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Living Longer and Sicker – The Dawn of the Lifestyle Disease

Posted in: General Health 14 Dec, 2012

Malnourishment and diarrhoea have been replaced by diseases like high blood pressure, tobacco smoking and alcohol consumption as the leading causes of death. How significant is this rise in the number of people with conditions that are often associated with economic prosperity?

Living longer with health problems

Overall, people are expected to live 10 years longer than they did in the 1970s, but these extra years are now often spent dealing with illnesses. As professor Christopher Murray, who led the research, puts it: “There's been a progressive shift from early death to chronic disability.” (BBC News)

Although smoking and drinking aren’t conditions in themselves, addiction or over-indulgence of either costs the NHS millions of pounds every year. With smoking it’s not even a question of over-consumption, as other research suggets that even just a cigarette a day can increase a woman’s chances of developing life threatening cardiovascular complications.

Chronic lifestyle-related conditions are related

Research has proven time and time again that many lifestyle conditions are related and can aggravate one and other; this is particularly true of diabetes, high blood pressure, smoking and drinking. So now that we are living longer, it’s going to be essential that we learn to live healthier everyday.

Over the last ten years, healthcare in the western world has started focussing more and more on helping people improve the quality of their lives. However, it’s evidently becoming more difficult to implement these changes. Research has shown that our busy lifestyles, the wide availability of fast food, an increased reliance on technology and high stress levels can make living healthily very challenging.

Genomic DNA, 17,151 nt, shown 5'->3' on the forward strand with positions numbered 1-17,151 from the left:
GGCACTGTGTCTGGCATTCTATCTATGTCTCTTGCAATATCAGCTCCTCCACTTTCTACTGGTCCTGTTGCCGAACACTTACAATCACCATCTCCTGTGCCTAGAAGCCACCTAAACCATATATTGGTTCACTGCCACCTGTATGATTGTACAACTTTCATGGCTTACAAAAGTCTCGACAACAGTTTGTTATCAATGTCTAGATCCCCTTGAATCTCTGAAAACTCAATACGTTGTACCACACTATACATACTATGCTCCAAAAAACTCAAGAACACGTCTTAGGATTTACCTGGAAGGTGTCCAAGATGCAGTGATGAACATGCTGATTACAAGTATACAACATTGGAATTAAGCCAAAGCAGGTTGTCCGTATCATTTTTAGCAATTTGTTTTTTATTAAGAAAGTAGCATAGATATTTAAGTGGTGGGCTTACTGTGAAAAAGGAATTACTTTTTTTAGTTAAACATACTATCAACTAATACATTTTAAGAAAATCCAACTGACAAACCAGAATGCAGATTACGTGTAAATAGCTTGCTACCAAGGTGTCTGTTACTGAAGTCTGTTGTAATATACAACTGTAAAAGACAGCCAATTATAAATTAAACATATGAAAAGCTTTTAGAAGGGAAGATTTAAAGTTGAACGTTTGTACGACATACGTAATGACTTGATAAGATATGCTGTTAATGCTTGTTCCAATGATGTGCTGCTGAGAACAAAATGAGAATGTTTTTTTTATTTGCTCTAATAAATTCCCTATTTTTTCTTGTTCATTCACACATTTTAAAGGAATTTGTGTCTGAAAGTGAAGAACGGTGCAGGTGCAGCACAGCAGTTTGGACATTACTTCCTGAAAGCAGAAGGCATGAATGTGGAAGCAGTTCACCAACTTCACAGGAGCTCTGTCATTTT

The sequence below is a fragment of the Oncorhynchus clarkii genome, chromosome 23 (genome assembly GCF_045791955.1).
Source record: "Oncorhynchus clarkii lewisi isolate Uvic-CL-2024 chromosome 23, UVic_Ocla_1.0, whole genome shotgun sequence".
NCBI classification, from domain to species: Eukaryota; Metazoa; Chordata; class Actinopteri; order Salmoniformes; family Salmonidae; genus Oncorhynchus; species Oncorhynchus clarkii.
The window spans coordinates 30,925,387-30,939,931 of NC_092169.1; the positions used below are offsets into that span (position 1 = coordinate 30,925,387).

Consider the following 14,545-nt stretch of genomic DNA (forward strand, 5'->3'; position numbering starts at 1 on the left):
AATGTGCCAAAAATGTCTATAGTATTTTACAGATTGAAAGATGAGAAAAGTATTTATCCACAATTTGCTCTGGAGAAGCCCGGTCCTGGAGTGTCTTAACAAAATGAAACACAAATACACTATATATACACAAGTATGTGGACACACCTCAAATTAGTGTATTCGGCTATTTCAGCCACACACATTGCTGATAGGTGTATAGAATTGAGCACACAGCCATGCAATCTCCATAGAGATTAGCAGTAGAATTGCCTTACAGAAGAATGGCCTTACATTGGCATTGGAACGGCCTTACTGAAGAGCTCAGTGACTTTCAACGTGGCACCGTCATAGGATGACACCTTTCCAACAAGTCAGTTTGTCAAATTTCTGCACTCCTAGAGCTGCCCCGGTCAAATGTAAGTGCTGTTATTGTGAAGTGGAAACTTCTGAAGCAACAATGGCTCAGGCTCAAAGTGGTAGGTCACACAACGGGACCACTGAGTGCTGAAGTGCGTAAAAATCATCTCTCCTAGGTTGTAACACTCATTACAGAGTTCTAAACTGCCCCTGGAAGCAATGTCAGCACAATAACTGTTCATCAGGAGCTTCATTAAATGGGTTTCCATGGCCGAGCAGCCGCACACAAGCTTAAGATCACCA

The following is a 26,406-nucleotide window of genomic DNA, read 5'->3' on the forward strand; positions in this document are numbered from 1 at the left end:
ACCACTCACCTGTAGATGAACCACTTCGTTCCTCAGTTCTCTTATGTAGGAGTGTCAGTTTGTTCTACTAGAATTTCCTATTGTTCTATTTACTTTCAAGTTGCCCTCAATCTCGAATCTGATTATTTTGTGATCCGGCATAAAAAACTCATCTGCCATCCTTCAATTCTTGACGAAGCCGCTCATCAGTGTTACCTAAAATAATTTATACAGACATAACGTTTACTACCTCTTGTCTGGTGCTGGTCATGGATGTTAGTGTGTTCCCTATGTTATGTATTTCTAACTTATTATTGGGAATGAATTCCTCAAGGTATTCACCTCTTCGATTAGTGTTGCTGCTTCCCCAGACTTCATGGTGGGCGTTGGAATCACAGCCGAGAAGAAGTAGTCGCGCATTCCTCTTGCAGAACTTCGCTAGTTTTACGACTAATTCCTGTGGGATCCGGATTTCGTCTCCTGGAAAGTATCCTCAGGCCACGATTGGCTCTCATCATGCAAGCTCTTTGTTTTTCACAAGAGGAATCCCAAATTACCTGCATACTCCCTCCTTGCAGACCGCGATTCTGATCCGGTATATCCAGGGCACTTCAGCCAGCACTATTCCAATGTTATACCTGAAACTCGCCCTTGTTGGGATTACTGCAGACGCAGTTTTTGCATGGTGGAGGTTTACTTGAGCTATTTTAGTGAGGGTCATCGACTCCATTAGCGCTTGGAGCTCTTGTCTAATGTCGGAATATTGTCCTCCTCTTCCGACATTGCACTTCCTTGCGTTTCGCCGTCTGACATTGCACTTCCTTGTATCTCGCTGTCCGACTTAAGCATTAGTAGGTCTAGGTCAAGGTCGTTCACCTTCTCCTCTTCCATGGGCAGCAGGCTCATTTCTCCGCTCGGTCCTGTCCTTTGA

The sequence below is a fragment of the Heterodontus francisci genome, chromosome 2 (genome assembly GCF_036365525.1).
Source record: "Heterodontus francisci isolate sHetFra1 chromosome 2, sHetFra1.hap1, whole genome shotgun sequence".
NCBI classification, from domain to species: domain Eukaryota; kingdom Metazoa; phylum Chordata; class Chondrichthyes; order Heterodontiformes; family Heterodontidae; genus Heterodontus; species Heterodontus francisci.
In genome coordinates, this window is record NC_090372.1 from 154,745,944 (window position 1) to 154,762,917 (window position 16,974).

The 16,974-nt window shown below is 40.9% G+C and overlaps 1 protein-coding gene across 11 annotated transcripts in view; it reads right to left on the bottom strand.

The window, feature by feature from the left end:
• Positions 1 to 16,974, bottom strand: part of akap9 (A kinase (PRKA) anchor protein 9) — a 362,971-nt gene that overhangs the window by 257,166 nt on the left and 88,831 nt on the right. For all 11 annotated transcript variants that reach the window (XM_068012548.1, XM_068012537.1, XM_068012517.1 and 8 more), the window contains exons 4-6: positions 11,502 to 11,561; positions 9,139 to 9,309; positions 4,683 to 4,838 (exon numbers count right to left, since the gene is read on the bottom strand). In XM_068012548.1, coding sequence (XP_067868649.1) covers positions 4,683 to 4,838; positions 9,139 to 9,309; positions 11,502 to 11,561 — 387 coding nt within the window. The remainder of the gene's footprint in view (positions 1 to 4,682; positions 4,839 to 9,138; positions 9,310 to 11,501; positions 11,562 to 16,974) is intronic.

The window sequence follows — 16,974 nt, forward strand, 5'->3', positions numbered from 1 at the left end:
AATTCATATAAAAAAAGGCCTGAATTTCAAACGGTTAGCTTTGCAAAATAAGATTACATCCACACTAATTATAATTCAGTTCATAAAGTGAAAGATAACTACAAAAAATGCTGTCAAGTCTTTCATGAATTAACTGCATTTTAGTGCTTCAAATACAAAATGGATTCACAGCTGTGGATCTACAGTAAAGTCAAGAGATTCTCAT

Thinking long term

This may be the time to start thinking more long term about our healthcare. It’s difficult to not be hedonistic in a day and age where everything is available where and when we want it, although we need to start finding ways to think about the possibility of a life where we may have to eventually stay active in the work force for longer or even have children much later.

Although treatments for high blood pressure, diabetes and cholesterol are available, patients are ultimately recommended to improve their lifestyle regardless of whether they are using a medication. It’s not always possible to reverse the effects if damage has already been done, which is why healthy choices should become a habit from an early age. This means maintaining a balanced diet and being active. Obviously this won’t mean that we’ll be able to ward off all diseases forever, but at least these measures can reduce the risk of some of the more avoidable ones.

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